Friday, July 25, 2008
The Dreaded ACL Injury
Detroit Shock’s forward Cheryl Ford is done for the rest of the WNBA season.
And it couldn’t have happened in a worst way.
She was a peacemaker.
While trying to restrain teammate Plenette Pierson during the confrontation against Candice Parker of the Los Angeles Sparks, Ford’s right knee buckled as she tore her anterior cruciate ligament.
Here is the video of the aforementioned brawl.
The Anterior Cruciate Ligament (ACL) is one of the four major and stabilizing ligaments in our knees. Studies have found that this type of injuries is common among athletes—especially women—due to a variety of reasons: hormonal, balance, posture, and genes. An ACL can be torn by way of a “sudden dislocation, torsion, or hyperextension of the knee.”
Basically, these type of injury can happen at anytime and anywhere—even outside the arena of sports—as I heard a story awhile back wherein someone did tear their ACL after sitting down for a long time with their legs crossed.
In the National Basketball Association (NBA), Anterior Cruciate Ligament (ACL) injuries have been out there for quite some time. Over the last twenty years, several prominent players like Bernard King, Patrick Ewing, and Ron Harper have been able to return from his injury despite surgical procedures still being in its infancy.
Probably the worst possible ACL injury occurred in February last year when former Los Angeles Clippers guard Shaun Livingston tore three of the four major ligaments in his knee on a breakaway drive in the first quarter against the Charlotte Bobcats. While in the Women's National Basketball Association (WNBA), Minnesota Lynx point guard Lindsey Harding, the first overall pick in the 2007 WNBA draft, suffered a torn ACL in her left knee during a seemingly harmless drive to the basket during the later part of her rookie season while playing against the Washington Mystics.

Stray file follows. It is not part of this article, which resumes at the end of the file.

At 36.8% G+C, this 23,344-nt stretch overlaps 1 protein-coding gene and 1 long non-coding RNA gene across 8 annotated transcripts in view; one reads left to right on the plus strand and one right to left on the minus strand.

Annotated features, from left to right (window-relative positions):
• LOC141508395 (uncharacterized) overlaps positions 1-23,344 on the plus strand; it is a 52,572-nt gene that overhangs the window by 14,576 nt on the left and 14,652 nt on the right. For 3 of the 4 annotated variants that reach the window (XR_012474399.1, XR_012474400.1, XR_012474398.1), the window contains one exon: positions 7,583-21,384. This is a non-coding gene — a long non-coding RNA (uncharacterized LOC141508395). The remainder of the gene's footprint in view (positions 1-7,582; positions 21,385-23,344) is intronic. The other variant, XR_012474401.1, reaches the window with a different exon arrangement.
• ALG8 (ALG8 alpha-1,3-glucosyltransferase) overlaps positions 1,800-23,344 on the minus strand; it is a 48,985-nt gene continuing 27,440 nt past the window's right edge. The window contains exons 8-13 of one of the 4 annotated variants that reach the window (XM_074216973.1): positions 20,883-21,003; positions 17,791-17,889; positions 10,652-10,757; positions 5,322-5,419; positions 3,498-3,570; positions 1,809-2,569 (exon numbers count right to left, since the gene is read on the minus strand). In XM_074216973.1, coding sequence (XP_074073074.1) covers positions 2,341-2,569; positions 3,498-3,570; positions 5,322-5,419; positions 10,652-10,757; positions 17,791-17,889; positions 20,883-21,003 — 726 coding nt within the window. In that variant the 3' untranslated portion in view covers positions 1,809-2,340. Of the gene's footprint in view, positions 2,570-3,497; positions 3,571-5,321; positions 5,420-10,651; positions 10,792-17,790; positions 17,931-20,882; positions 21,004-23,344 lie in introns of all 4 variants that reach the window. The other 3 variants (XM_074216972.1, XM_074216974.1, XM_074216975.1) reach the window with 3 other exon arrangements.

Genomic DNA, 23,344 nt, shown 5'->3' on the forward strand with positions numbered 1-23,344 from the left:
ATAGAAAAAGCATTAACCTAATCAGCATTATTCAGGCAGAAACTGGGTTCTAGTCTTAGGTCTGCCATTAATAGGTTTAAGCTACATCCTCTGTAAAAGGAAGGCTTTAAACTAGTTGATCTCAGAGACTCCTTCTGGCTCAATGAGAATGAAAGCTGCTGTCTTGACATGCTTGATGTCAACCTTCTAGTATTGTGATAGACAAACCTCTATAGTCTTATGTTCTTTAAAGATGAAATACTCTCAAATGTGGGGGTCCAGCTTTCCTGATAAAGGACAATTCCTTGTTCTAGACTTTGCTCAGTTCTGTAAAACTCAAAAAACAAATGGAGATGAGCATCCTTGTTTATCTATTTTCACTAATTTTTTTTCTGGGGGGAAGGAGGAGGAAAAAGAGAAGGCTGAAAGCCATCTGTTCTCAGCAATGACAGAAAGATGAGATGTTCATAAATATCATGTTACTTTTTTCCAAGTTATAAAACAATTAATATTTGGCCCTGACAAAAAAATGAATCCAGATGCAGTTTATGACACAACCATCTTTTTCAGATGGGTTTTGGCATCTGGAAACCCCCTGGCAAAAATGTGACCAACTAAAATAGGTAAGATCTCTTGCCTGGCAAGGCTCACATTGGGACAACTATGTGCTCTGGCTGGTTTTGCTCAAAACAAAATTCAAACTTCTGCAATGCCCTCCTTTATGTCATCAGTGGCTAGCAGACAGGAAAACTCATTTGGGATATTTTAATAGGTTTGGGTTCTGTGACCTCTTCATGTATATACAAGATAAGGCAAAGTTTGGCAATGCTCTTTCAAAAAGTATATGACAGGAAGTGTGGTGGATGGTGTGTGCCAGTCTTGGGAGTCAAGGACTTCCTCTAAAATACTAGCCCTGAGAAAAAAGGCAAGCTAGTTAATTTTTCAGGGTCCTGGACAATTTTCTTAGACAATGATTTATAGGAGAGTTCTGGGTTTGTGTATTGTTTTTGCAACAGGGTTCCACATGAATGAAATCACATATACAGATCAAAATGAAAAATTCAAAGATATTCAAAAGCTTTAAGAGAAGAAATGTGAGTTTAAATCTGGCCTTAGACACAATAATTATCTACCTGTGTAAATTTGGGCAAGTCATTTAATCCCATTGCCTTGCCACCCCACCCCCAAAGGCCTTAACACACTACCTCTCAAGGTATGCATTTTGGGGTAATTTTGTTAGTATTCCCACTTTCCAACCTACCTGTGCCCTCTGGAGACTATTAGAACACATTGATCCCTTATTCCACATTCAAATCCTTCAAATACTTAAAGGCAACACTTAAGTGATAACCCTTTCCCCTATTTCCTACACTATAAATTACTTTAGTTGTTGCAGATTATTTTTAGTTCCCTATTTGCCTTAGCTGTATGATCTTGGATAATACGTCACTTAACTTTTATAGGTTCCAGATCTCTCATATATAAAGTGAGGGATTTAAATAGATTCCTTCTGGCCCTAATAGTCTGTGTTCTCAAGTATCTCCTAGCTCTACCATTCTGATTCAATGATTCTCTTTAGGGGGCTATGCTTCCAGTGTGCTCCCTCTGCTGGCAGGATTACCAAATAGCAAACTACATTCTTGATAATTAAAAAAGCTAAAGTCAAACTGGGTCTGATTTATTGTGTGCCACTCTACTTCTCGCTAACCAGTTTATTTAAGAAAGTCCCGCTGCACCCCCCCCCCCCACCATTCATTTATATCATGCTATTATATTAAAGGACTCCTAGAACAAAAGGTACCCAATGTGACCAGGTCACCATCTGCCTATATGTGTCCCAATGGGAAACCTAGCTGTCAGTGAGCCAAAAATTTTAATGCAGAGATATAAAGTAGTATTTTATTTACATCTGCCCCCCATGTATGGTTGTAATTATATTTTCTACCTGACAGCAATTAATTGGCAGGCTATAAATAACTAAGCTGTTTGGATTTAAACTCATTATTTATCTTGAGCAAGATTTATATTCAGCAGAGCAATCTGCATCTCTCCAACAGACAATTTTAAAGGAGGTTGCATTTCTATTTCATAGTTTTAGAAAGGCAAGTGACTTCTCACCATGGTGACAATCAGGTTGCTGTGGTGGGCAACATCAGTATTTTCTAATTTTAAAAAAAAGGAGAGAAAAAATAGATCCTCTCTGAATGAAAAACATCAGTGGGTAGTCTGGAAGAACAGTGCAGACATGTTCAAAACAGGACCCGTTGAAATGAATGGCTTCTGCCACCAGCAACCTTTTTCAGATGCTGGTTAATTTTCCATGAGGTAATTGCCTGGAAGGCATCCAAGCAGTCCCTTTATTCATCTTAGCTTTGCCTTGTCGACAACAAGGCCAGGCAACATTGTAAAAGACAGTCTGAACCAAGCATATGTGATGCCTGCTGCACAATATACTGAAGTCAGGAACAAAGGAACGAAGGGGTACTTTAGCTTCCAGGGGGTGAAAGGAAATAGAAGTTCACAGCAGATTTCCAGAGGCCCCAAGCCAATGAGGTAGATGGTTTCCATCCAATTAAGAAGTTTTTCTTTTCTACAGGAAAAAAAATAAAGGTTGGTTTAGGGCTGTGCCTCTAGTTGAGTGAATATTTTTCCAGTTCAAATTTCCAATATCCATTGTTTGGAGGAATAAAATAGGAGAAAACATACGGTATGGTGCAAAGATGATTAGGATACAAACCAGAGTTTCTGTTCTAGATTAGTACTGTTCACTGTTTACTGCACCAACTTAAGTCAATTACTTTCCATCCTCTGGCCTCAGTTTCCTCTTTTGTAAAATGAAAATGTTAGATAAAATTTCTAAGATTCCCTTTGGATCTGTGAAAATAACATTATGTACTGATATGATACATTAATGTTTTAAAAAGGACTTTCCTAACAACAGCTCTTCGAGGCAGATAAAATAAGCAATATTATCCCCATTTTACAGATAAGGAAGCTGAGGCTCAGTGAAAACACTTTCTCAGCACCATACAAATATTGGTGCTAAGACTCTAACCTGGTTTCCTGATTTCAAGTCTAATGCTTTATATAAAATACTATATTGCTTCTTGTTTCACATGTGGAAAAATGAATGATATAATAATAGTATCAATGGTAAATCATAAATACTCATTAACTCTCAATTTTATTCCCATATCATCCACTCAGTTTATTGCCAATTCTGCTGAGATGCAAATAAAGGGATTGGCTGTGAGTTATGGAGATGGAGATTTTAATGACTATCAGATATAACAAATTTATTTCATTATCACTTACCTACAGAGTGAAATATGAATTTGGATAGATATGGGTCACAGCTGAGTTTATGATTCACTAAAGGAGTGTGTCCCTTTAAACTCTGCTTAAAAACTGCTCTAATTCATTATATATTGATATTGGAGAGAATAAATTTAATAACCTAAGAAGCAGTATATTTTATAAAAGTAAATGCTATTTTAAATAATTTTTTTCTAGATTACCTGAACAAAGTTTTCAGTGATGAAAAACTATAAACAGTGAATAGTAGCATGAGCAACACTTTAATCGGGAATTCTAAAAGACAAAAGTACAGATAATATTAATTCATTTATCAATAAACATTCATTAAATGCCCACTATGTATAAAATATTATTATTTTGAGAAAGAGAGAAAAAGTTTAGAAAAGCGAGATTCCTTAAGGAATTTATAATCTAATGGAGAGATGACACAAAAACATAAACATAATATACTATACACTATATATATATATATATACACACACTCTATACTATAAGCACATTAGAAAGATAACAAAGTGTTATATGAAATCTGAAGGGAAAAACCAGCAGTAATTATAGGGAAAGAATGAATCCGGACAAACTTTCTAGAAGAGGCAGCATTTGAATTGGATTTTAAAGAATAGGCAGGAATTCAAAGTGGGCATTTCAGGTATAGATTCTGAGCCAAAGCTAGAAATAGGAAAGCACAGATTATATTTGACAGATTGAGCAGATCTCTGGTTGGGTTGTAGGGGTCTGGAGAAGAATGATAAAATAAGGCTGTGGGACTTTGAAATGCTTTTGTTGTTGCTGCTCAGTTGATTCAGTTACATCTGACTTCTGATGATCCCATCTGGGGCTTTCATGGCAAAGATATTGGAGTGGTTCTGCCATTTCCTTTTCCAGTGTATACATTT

Just can’t get healthy
No player has suffered more ACL injuries than NBA forward Danny Manning. Manning was the top pick out of Kansas in 1988 who spent portions of his productive 15 year career with the Los Angeles Clippers, Atlanta Hawks, Phoenix Suns, Milwaukee Bucks, Utah Jazz, Dallas Mavericks, and Detroit Pistons; suffered three ACL injuries: injuring his right knee during his rookie year in a game against the Milwaukee Bucks (1/4/89), another in the left knee during a team practice in Phoenix (2/7/95), and re-injuring his right knee again two years later in Sacramento (4/7/98).
While in the WNBA, Rebecca Lobo, one of the most decorated collegiate and Olympic female basketball players of this generation, was also not spared of his injury. In the New York Liberty season opener against the defunct Cleveland Rockers (6/10/99), Lobo tore her left ACL 42 seconds into the contest. Six months later, she reinjured the same leg during a rehab session (12/16/99).
Exceptions to the rule
For every injured player, there are also exceptions and two players come to mind, Karl Malone (Utah Jazz and Los Angeles Lakers) and NBA Iron Man A.C. Green (Los Angeles Lakers, Phoenix Suns, Dallas Mavericks, and Miami Heat). Playing in 1458 games in a career that spanned 19 years, Malone’s only significant injury came during his last and only year with the Los Angeles Lakers wherein he missed 39 games due to torn knee ligament. On the other hand, A.C. Green has never missed any significant time having played in 1192 consecutive games (an NBA record).
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